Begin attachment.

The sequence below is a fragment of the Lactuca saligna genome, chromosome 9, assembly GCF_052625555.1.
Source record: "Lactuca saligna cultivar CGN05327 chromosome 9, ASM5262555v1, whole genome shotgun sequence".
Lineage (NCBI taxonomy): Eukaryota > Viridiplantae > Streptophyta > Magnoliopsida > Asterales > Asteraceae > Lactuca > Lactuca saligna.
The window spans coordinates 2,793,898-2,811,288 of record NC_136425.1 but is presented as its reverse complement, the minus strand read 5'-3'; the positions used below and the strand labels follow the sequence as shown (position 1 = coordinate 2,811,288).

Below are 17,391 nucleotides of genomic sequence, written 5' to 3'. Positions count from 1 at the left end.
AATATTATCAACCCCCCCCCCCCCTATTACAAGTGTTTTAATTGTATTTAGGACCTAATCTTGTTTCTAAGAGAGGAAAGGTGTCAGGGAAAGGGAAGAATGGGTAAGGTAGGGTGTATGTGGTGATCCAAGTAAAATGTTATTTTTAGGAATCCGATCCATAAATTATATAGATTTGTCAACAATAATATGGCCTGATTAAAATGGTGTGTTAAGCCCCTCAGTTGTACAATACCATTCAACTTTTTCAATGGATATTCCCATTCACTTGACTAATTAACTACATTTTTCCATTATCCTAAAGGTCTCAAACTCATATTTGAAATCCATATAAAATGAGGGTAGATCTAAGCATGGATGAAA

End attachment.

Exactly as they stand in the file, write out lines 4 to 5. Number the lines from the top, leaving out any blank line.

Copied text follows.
The window spans coordinates 2,793,898-2,811,288 of record NC_136425.1 but is presented as its reverse complement, the minus strand read 5'-3'; the positions used below and the strand labels follow the sequence as shown (position 1 = coordinate 2,811,288).

Below are 17,391 nucleotides of genomic sequence, written 5' to 3'. Positions count from 1 at the left end.